According to AFP, the vice president announced Friday that President Teodoro Obiang Nguema Mbasogo, who has steered Equatorial Guinea with an iron grip for more than 43 years, will run for reelection in November.
The longest-serving head of state in the world, aside from monarchs, is Obiang, who is 80. It is unclear whether he will run for office again or whether his son will take over.
“Because of his charisma, his leadership, and his political experience”, According to twitter publish, Obiang Mangue, the ruling party unanimously decided to support Obiang as its candidate in the election scheduled for November 20.
The Democratic Party of Equatorial Guinea (PDGE) currently controls all 70 seats in the senate as well as 99 of the 100 seats in the lower house of the outgoing parliament.
However, it was unclear who the party would choose as its nominee for president. There is currently only one declared candidate.
Prior to the introduction of multi-party politics in 1991, the PDGE was the only recognized political party in the nation.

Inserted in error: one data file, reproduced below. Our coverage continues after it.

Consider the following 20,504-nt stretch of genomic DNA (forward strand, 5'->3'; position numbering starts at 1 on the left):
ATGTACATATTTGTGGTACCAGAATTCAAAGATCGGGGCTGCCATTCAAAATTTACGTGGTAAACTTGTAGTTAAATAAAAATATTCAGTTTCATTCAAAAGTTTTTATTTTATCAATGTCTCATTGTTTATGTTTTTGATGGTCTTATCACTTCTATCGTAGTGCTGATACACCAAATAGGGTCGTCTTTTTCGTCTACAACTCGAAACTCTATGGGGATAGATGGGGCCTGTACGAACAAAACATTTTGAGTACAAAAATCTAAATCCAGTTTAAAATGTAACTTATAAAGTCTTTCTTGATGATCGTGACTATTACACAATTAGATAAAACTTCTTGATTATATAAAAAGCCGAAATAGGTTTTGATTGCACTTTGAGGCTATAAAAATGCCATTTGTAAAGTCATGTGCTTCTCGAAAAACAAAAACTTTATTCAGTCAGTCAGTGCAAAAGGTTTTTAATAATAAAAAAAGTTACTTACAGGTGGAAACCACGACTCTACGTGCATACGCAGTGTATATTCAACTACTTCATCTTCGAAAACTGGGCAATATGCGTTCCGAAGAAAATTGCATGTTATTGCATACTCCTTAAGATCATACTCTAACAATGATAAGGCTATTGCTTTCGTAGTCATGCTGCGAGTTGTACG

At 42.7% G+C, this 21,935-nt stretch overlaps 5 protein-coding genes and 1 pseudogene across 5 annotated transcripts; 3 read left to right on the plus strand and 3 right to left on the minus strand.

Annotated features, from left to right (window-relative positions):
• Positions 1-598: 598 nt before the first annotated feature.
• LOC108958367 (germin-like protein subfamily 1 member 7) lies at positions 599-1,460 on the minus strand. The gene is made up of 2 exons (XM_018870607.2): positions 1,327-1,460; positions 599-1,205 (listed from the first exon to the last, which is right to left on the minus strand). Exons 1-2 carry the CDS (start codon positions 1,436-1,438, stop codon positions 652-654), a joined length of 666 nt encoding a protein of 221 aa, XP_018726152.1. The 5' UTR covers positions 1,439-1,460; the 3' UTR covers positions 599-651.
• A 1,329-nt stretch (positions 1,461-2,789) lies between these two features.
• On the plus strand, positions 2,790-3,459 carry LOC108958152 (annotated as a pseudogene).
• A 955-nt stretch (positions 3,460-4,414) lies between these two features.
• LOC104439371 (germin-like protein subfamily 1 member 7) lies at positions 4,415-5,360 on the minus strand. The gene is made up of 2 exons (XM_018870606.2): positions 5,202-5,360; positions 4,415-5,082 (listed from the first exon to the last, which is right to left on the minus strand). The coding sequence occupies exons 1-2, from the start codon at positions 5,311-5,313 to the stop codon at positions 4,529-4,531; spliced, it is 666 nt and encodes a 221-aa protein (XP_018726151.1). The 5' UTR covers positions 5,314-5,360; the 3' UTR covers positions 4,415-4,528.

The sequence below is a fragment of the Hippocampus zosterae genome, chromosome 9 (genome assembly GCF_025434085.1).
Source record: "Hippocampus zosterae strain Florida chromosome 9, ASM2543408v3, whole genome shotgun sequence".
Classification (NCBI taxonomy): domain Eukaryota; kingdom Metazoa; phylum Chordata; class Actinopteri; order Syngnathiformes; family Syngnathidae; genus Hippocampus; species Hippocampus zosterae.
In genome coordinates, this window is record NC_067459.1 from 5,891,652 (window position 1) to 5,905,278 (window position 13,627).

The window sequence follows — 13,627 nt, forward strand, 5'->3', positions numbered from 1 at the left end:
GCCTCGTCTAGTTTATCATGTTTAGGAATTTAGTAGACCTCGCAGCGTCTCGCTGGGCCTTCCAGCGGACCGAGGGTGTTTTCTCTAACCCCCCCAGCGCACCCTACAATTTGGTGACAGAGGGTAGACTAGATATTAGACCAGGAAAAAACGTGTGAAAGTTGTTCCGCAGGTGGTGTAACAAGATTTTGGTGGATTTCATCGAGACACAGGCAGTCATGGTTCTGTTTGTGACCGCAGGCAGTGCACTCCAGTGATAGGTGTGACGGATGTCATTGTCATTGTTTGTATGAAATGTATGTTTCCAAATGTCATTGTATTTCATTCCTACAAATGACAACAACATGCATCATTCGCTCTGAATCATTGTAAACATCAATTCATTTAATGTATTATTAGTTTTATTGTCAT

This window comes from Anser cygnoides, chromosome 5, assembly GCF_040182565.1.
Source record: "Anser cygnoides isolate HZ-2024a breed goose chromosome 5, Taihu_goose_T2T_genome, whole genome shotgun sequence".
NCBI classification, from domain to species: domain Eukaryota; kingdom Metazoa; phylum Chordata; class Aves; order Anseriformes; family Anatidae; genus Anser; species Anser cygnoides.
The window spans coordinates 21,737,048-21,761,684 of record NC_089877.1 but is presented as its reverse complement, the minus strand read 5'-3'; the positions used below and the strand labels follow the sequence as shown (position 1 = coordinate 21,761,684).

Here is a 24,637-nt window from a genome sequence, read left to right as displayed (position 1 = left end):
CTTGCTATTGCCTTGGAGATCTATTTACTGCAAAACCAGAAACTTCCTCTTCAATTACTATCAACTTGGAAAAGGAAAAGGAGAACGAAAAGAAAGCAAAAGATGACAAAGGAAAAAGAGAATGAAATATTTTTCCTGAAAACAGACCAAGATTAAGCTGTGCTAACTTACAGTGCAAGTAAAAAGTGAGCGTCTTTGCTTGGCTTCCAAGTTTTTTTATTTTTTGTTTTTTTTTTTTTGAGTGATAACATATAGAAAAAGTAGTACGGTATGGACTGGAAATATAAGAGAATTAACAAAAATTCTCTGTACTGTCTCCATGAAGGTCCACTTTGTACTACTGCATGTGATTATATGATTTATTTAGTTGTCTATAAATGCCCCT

However, Obiang has never been formally elected again with less than 93 percent of the vote.
He may now be guaranteed a further seven years in office.
Teodorin appeared to be prepared to run for office last year. But ultimately, and to everyone’s amazement, he was not selected as a candidate in November.
Observers and diplomats suggested that Teodorin and some regime elites were engaged in a power struggle because they opposed the president’s son assuming the presidency.
Teodorin was given a three-year suspended prison sentence in France as well as a fine of 30 million euros for acquiring expensive items and homes through deception.
The tiny, oil-rich nation declared on Tuesday that it would move the presidential election up by five months.
Additionally, it stated that the survey will coincide with legislative elections.
In a period of economic difficulty brought on by the conflict in Ukraine and the pandemic, it was argued that holding the two expensive votes together was important.
According to a new law that the president has signed, the death penalty has been abolished in the nation—one of the most totalitarian in the world—state television reported on Monday.
International rights organizations frequently accuse the government of the former Spanish colony of violating human rights.